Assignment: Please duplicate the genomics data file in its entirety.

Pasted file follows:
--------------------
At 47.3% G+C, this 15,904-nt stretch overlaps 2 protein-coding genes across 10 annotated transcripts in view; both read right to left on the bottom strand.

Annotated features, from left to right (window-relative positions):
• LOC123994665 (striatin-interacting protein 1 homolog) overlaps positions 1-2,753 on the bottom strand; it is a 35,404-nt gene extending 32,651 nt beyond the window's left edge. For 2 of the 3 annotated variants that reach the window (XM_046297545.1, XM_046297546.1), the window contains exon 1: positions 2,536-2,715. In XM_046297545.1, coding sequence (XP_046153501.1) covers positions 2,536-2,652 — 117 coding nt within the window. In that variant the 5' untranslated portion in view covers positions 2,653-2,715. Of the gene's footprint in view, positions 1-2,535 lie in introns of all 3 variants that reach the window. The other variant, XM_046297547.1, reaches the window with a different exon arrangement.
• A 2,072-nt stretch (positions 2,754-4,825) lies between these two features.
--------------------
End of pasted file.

At 47.3% G+C, this 15,904-nt stretch overlaps 2 protein-coding genes across 10 annotated transcripts in view; both read right to left on the bottom strand.

Annotated features, from left to right (window-relative positions):
• LOC123994665 (striatin-interacting protein 1 homolog) overlaps positions 1-2,753 on the bottom strand; it is a 35,404-nt gene extending 32,651 nt beyond the window's left edge. For 2 of the 3 annotated variants that reach the window (XM_046297545.1, XM_046297546.1), the window contains exon 1: positions 2,536-2,715. In XM_046297545.1, coding sequence (XP_046153501.1) covers positions 2,536-2,652 — 117 coding nt within the window. In that variant the 5' untranslated portion in view covers positions 2,653-2,715. Of the gene's footprint in view, positions 1-2,535 lie in introns of all 3 variants that reach the window. The other variant, XM_046297547.1, reaches the window with a different exon arrangement.
• A 2,072-nt stretch (positions 2,754-4,825) lies between these two features.